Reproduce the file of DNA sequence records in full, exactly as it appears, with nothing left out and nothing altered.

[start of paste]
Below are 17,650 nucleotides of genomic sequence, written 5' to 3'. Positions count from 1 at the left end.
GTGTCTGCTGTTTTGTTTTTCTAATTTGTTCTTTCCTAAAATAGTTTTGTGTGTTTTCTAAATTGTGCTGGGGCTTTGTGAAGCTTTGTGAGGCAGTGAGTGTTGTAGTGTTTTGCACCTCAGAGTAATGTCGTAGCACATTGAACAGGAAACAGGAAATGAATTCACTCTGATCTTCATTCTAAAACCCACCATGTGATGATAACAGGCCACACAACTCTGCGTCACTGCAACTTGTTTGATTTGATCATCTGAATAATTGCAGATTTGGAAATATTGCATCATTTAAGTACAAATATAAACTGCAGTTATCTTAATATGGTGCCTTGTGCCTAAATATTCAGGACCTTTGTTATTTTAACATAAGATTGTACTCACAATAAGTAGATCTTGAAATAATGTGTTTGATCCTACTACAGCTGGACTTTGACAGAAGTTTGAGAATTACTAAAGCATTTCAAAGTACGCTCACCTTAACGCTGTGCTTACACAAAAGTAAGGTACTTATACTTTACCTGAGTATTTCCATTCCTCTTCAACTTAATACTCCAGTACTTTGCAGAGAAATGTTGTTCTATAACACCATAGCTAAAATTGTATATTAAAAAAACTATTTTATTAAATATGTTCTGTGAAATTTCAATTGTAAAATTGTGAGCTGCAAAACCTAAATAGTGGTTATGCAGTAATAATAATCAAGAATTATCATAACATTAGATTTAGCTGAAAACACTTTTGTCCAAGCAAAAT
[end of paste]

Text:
Below are 17,650 nucleotides of genomic sequence, written 5' to 3'. Positions count from 1 at the left end.
GTGTCTGCTGTTTTGTTTTTCTAATTTGTTCTTTCCTAAAATAGTTTTGTGTGTTTTCTAAATTGTGCTGGGGCTTTGTGAAGCTTTGTGAGGCAGTGAGTGTTGTAGTGTTTTGCACCTCAGAGTAATGTCGTAGCACATTGAACAGGAAACAGGAAATGAATTCACTCTGATCTTCATTCTAAAACCCACCATGTGATGATAACAGGCCACACAACTCTGCGTCACTGCAACTTGTTTGATTTGATCATCTGAATAATTGCAGATTTGGAAATATTGCATCATTTAAGTACAAATATAAACTGCAGTTATCTTAATATGGTGCCTTGTGCCTAAATATTCAGGACCTTTGTTATTTTAACATAAGATTGTACTCACAATAAGTAGATCTTGAAATAATGTGTTTGATCCTACTACAGCTGGACTTTGACAGAAGTTTGAGAATTACTAAAGCATTTCAAAGTACGCTCACCTTAACGCTGTGCTTACACAAAAGTAAGGTACTTATACTTTACCTGAGTATTTCCATTCCTCTTCAACTTAATACTCCAGTACTTTGCAGAGAAATGTTGTTCTATAACACCATAGCTAAAATTGTATATTAAAAAAACTATTTTATTAAATATGTTCTGTGAAATTTCAATTGTAAAATTGTGAGCTGCAAAACCTAAATAGTGGTTATGCAGTAATAATAATCAAGAATTATCATAACATTAGATTTAGCTGAAAACACTTTTGTCCAAGCAAAAT